Ark of taste
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Odika is a processed product sometimes also referred to as “indigenous chocolate.” It is made from the nuts of the wild mango fruit (Irvingia gabonesis). The fruit tree is very common in western and central Africa. It is largely consumed by the local populations in this area and is also known as bush mango, African mango or dikanut plant. The tree can be up to 37 m tall. The fruit looks like a mango and its color changes from green to yellow when ripe. The flesh is very juicy, with a bittersweet taste and is sometimes used to make juice or jam. The nuts are used in different ways depending on local traditions.   In Gabon people harvest the fruit and cut it in half to get the nut inside. After that, the nuts are dried in the sun for a few days. Then they are grilled before being crushed with a mortar until forming a homogeneous paste. It is put into a container and once it solidifies it is taken out of these tins and kept in dried blocks, which store better. To make the famous odika sauce, people scratch the block to obtain the desired quantity of the nut powder that is then warmed until melting. The sauce obtained is oily and tastes like chocolate. It is used in different dishes as a seasoning. Various ingredients can be cooked with the sauce to make a complete meal, including smoked fish, tomatoes, manioc, yam or rice. Odika sauce can be conserved for 3 to 4 days, while in its solid form it can be kept for about a year or sold in local markets.   Odika is an important element of the food culture in Gabon, and has been made locally for generations. It has its origins in the southern part of the country, but is now found throughout Gabon. It is very often cooked for traditional ceremonies or special events such as weddings and birthdays, but can also be found as part of the everyday diet. However, despite its popularity, odika risks being lost because younger generations are less interested in learning and carrying out the production process, losing this traditional knowledge. If the specific transformation process is lost, odika will disappear from Gabon’s culinary traditions.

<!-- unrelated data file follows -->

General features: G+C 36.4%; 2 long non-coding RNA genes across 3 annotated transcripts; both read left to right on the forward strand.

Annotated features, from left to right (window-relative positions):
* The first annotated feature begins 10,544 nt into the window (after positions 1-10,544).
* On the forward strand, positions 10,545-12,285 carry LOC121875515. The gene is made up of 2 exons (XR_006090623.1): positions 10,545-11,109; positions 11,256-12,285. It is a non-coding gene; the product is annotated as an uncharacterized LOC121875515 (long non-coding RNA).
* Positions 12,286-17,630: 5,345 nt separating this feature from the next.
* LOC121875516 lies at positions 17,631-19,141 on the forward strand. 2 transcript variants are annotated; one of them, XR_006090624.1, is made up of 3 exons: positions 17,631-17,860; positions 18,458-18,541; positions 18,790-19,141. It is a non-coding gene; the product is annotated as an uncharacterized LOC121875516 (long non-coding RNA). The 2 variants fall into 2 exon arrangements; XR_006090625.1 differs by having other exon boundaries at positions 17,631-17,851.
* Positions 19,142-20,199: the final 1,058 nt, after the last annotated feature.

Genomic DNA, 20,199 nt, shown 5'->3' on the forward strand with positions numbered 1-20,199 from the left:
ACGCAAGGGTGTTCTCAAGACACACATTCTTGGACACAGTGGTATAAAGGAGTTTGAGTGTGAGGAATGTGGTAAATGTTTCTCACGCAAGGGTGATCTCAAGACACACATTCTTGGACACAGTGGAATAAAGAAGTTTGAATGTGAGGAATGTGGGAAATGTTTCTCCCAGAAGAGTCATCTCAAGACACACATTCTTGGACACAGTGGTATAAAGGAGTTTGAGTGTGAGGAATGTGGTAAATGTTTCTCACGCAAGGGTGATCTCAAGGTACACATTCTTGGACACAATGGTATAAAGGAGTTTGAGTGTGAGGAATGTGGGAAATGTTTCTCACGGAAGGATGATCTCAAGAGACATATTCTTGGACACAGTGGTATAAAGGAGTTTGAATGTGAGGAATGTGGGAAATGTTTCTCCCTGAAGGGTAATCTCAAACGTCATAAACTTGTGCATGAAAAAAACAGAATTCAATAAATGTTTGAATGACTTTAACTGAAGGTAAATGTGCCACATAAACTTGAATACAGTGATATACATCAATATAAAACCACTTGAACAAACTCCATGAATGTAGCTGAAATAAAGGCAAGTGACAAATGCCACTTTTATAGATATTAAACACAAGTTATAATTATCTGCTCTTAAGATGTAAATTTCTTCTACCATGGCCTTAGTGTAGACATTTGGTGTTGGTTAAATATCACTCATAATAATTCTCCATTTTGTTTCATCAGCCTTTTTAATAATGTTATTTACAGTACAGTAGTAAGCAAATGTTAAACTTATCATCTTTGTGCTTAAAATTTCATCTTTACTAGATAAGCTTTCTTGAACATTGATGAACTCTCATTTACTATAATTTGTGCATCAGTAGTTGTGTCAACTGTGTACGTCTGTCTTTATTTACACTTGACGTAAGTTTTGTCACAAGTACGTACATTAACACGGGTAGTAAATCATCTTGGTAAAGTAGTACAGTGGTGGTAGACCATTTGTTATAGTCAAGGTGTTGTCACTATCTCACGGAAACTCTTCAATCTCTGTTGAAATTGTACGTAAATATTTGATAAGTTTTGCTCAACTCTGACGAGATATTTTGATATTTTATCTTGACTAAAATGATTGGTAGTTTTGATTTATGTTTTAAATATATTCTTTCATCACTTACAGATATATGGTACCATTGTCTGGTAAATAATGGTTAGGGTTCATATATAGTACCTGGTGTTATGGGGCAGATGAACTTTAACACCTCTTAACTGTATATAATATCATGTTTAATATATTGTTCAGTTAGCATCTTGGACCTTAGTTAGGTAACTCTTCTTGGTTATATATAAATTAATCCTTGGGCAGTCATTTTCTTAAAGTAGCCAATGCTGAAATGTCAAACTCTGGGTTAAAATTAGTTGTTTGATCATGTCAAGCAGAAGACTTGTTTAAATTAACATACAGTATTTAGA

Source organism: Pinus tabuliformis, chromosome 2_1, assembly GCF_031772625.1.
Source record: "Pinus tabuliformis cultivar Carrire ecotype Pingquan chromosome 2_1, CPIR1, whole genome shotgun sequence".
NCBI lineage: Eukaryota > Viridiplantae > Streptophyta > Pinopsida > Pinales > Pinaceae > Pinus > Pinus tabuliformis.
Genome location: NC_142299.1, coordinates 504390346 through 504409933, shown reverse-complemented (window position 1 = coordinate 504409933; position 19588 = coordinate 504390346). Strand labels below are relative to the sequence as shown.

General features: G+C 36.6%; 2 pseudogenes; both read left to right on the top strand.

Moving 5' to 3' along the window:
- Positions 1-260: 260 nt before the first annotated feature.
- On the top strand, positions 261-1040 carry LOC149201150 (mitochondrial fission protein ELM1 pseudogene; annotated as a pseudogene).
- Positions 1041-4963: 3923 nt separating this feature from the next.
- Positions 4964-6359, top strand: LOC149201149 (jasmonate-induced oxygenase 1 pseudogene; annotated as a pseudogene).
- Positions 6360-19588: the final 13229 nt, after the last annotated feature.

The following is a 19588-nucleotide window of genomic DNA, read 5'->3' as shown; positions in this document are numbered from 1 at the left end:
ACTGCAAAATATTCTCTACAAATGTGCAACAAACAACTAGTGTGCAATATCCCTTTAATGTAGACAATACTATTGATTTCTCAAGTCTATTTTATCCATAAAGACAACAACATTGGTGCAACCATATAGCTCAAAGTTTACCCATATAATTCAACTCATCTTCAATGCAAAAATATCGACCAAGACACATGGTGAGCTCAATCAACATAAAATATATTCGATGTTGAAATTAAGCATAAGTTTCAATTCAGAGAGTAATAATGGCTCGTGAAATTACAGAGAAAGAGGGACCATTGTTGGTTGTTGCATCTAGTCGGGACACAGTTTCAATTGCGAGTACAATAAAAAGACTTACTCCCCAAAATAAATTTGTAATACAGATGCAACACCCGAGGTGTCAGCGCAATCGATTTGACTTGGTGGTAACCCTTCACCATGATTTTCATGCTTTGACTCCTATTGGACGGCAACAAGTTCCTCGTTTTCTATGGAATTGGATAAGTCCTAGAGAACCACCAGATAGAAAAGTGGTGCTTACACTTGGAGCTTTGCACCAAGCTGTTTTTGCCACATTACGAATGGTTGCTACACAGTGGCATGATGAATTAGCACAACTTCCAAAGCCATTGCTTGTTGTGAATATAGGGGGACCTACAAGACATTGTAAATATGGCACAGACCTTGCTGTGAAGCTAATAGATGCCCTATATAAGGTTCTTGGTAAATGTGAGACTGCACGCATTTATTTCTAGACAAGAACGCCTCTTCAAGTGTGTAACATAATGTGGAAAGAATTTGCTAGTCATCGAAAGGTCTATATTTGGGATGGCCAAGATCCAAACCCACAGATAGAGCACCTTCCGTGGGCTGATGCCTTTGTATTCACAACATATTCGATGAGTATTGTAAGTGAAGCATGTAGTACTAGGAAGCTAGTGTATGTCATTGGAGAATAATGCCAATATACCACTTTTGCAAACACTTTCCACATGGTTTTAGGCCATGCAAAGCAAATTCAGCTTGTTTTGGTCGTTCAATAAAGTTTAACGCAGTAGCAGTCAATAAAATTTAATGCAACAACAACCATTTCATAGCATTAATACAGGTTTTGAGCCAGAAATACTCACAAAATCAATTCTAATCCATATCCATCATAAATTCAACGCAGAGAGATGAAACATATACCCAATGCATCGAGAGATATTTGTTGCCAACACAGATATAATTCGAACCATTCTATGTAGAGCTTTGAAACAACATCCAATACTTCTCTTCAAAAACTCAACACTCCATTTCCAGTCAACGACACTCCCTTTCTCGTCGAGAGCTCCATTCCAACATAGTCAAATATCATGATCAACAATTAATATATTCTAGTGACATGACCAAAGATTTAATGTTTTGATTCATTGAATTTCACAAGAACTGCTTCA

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Vegetables and vegetable preserves

Indigenous community:Bapunu, Mitsogo, Vili and Téké